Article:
The Metropolitan Police have launched a new poster campaign clearly pitched to engender paranoia and anxiety in London’s population. A picture shows a wheelie-bin brimming with carelessly discarded toxic chemical containers accompanied by the smug caption:
‘These chemicals won’t be used in a bomb because a neighbour reported the dumped containers’
At the edge of the shot – to remind us what is at stake – a mother and child approach, totally unaware that such danger lurks in their community.
The scenario is clearly simplistic, as well as being inconsistent with previous government statements. Are these terrorists, so overcome by fanatical zeal they find themselves unable to dispose of incriminating evidence with necessary care, the same terrorists whose plots are so devilishly complicated that investigators supposedly needed 42 days to unravel their schemes?
For several years now, the Government and security services have been feeding us information about the ever-present threat to us from international terrorism in the shape of Al-Qaeda. Al-Qaeda is apparently well financed, well organised and poised to strike at the heart of our freedoms. The danger is so serious that it necessarily requires a government and security force with increasingly wide ranging powers to defeat it. But their threat has also not materialised, and in 2005 the only significant attack on UK soil has not been successfully linked to them. So, with international terrorist attacks increasingly appearing largely a fantasy, and in the face of civil liberties protests against draconian and frequently misused police powers, the Met’s posters are more about maintaining the police’s might and authority by reiterating the precariousness of our security, and the necessary evil of strong policing, than about catching terrorists (such as they do exist) per se.
Appealing to our wish for security is a technique at which politicians are already well practised. The Government’s assessment of the current terrorist threat, made available in the name of keeping us informed, is ‘severe’. This ‘threat level’ has been published since August 2006 and has since been either ‘severe’ (terrorist attack highly likely) or ‘critical’ (terrorist attack imminent) ever since. With such an apparently unwavering crisis, one is reminded of the plot of 1984 wherein a state of perpetual war was used to justify the control of Oceania by Stalinist methods. Constant news of inevitable attacks feeds the assertion that threats are all around us and can only be tackled by strong government, whose actions are all ultimately in the common good. Furthermore, having over-exaggerated the security risk, continued absence of any attacks serves to strengthen their point, and ‘prove’ the success of their policies.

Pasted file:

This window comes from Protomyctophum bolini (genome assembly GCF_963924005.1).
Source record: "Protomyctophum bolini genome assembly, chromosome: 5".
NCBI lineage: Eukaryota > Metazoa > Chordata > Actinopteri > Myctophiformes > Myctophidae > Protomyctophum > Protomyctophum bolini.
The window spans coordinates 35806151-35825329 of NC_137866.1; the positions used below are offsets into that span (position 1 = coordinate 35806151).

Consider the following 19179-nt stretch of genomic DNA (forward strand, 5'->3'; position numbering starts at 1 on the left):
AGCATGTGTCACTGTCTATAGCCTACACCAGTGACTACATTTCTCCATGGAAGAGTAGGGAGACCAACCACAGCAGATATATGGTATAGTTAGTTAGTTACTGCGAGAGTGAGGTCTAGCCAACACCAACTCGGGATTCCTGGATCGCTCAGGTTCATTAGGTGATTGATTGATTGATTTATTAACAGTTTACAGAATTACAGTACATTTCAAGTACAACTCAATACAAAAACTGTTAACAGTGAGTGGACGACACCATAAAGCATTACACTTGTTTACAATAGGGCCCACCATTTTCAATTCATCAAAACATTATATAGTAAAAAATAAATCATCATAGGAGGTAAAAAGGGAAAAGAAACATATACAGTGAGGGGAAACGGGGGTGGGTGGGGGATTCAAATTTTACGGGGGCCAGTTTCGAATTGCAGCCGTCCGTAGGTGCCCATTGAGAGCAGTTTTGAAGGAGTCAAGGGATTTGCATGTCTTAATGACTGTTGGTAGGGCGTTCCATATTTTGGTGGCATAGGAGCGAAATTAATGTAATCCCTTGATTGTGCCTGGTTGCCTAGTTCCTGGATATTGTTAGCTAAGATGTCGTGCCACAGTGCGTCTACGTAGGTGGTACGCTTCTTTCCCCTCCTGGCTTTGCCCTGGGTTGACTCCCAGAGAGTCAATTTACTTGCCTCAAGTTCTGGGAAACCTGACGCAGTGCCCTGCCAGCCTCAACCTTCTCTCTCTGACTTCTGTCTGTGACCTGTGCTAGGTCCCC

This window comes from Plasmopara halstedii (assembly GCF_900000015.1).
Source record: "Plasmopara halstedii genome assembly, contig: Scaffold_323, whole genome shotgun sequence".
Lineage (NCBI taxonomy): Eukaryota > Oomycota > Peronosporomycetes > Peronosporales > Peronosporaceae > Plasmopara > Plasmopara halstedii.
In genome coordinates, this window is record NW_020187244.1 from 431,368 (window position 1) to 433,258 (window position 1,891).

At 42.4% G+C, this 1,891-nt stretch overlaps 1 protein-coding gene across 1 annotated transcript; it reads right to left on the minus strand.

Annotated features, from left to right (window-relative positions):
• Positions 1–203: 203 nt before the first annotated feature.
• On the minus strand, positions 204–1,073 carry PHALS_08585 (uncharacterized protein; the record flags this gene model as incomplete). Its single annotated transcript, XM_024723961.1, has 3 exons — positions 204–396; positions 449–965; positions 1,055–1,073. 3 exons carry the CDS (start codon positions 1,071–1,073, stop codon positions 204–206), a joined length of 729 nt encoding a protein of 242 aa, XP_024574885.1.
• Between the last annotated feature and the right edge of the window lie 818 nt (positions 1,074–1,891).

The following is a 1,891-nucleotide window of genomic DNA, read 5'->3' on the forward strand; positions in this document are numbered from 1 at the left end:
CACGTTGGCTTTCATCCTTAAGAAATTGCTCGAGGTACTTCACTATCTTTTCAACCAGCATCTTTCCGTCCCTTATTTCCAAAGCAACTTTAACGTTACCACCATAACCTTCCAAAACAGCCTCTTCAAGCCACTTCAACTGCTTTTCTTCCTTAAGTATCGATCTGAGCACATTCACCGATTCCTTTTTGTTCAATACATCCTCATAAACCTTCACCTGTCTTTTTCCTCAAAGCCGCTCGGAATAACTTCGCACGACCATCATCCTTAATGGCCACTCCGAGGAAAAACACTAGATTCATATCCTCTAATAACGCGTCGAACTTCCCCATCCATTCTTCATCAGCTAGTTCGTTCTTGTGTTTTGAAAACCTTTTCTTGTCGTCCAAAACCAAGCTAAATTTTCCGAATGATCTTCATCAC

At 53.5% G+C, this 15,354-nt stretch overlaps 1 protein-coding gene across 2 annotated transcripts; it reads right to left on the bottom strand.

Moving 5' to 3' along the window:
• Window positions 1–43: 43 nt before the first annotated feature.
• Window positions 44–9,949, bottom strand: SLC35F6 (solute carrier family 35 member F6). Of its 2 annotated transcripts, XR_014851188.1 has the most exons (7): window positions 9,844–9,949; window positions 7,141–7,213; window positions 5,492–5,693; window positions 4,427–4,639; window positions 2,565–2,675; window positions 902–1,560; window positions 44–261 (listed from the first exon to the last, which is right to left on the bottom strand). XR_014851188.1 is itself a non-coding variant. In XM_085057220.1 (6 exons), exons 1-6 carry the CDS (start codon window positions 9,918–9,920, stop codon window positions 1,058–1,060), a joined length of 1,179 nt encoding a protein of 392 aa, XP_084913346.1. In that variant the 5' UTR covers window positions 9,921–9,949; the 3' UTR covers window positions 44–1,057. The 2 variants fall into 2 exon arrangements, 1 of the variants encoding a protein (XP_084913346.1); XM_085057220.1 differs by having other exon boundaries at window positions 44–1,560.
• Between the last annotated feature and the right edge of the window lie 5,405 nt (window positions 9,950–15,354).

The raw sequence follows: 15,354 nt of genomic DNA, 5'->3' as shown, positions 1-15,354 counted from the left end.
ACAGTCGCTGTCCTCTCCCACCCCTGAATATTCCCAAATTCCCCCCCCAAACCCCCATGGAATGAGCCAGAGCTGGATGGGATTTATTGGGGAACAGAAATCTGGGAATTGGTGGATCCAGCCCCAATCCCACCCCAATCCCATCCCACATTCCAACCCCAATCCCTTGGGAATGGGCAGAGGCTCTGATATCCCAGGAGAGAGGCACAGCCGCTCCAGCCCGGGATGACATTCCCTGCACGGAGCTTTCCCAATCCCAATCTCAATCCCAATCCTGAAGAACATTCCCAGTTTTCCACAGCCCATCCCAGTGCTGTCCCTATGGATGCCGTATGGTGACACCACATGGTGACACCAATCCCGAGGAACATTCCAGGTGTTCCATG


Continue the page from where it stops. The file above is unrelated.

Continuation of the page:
The social divisiveness of all this, and especially the current campaign, need hardly be pointed out. Given that it’s almost impossible to differentiate between a man wearing a rucksack full of books and a similar man with a rucksack full of explosive there will inevitably be a large number of people falsely detained following the actions of well meaning, but ultimately misguided amateur anti-terrorist sleuths. It pays to do a little maths; imagine that there are 8 million people in London and that amongst their number there are 150 ‘terrorists’. We know from this poster campaign that every member of the public is under suspicion. Let us suppose that the intuition displayed by members of the public in spying on our neighbours with the aim of catching terrorists is correct an incredible 99.99% of the time. Since our ‘test’ is very sensitive, our 150 terrorists are successfully caught, but it still gives a false positive rate of 0.01% which means that 80 000 people will be wrongly identified and possibly victimized. Such simple calculations and the collateral damage they imply appear to have been entirely overlooked.
The Police and Government have a duty not to engender panic as a way of achieving their own ends. Many people find modern life distressing enough without having to feel that they must be constantly on the look out for terrorist cells; the psychological health of society at large should be considered before the use of alarmist campaigns. Successful society relies on mutual trust and widespread suspicion encouraged by this campaign is more akin to that seen in communist East Germany than to 21st century Britain.
Update – this piece appeared in the Daily Mail 15 April 2009 With recent police activity, anti-terror adverts and CCTV everywhere no wonder we’re all scared stiff. Whilst I agree with much of what it says, it does read like the transcript of a right wing shock jock show. Here’s the Mental Health Foundation report he talks about.